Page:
Brampton Board of Trade
| 1 minute

Board Calls For Fewer Floods, More Jobs In Downtown Brampton

More than 166,000 Brampton residents wake up each morning and drive to a job outside of the City. Through a number of initiatives, members of the Board of Trade actively advocate for more economic development and job creation in Brampton. One part of the city that is ripe for re-development is downtown Brampton, but did you know that development in downtown Brampton is restricted by a government “Special Policy Area” designation?

Much of downtown Brampton lies in a floodplain. As such, special space and height restrictions for commercial properties are in place to protect against flooding – but this also limits development and job creation.

Without flood mitigation measures, lives would be at risk and businesses would be damaged. The Brampton Board of Trade (BBOT) has advocated for the widening and deepening of the Etobicoke Creek, the replacement of bridges with large spans, and has encouraged modifications to adjacent roadways. In addition, BBOT has expressed urgency and advocated that these flood mitigation measures be expedited so that the Special Policy Area (SPA) designation can be removed.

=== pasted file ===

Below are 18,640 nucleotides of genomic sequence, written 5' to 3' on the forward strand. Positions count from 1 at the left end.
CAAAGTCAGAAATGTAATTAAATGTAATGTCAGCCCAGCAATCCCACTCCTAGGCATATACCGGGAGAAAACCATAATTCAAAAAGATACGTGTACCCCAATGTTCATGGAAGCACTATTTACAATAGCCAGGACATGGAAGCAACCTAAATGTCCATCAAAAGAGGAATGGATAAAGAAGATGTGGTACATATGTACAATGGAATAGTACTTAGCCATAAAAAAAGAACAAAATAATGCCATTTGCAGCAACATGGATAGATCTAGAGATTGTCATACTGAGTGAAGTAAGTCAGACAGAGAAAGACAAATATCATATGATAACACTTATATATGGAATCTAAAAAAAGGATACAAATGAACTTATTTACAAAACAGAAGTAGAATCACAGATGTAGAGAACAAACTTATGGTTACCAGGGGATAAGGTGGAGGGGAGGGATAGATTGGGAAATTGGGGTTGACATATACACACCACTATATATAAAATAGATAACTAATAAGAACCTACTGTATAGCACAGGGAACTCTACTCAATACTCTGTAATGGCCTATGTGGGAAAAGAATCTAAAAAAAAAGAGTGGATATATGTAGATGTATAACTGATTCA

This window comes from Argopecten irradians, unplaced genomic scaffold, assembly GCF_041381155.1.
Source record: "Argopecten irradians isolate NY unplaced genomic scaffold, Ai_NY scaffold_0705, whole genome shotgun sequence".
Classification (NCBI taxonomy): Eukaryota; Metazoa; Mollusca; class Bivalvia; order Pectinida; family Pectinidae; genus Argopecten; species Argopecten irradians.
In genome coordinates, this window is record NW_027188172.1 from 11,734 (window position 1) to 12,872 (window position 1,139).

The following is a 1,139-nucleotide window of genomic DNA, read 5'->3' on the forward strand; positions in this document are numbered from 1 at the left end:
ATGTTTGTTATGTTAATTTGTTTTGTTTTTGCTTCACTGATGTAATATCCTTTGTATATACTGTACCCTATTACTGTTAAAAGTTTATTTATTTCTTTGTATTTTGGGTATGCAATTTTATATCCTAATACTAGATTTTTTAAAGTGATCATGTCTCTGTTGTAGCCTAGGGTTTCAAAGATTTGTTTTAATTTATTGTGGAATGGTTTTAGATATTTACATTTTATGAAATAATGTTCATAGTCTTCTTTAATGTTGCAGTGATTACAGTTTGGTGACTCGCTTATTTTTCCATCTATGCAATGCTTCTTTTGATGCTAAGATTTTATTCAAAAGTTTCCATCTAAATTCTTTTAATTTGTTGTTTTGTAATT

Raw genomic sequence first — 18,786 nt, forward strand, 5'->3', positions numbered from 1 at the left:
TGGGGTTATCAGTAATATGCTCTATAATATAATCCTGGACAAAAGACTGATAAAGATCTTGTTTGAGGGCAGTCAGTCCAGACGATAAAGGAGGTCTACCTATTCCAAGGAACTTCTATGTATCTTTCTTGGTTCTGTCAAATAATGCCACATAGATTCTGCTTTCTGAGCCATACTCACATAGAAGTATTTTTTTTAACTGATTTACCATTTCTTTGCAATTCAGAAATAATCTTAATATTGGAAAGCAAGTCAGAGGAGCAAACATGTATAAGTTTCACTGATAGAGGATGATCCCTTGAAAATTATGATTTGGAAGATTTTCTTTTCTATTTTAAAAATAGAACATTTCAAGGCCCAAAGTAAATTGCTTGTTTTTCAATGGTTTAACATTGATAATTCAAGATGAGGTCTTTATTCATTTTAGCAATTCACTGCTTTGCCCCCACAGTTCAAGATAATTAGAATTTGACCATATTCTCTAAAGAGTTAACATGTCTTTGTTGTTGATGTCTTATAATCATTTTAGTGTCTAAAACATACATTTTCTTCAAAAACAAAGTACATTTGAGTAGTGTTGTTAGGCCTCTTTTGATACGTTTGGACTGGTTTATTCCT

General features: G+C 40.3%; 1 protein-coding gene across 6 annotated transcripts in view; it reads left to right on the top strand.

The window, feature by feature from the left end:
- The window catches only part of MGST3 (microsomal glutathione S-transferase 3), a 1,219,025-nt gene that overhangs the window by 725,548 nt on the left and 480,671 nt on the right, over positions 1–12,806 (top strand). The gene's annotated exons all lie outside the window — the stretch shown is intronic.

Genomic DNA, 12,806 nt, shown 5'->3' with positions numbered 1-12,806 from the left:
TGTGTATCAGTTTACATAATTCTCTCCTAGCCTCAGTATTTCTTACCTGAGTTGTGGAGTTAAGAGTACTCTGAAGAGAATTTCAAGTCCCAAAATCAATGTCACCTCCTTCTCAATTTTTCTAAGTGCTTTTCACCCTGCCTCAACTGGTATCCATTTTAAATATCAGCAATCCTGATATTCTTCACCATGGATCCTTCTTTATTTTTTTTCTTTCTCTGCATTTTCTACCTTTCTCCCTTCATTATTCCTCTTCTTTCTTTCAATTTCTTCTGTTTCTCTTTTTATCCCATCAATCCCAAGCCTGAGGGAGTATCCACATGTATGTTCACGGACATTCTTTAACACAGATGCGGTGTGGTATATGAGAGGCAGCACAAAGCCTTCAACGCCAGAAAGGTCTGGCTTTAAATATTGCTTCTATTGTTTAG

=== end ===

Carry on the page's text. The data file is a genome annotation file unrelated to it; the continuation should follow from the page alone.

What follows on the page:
With the lifting of the SPA designation, development restrictions could be also be lifted, bringing a number of benefits to Brampton including a revitalized downtown, more jobs, and creation of something truly visionary, referred to as “Riverwalk”.
Riverwalk is envisioned as an attractive urban promenade with adjacent public spaces and parks connected by the Etobicoke Creek valley corridor and trail system. Recently, BBOT wrote the Toronto Regional Conservation Authority (TRCA), to congratulate them on the completion of the environmental assessment – an important component of the flood mitigation strategy. Board of Trade members also encouraged the federal Minister of Infrastructure and local elected reps at all government levels to accelerate resources to finance flood mitigation measures.

Current estimates of the timeline to completion look like this: with the EA approval expected later this year, a detailed design can begin. This step would take approximately two years, followed by two years of construction. All totaled, by 2026, flood mitigation and Riverwalk construction could bring another 3.6 million square feet of retail, residential and commercial space to downtown Brampton. That means about 23,800 additional jobs and during construction – a boost of more than $1.4 billion dollars to Canada’s GDP.

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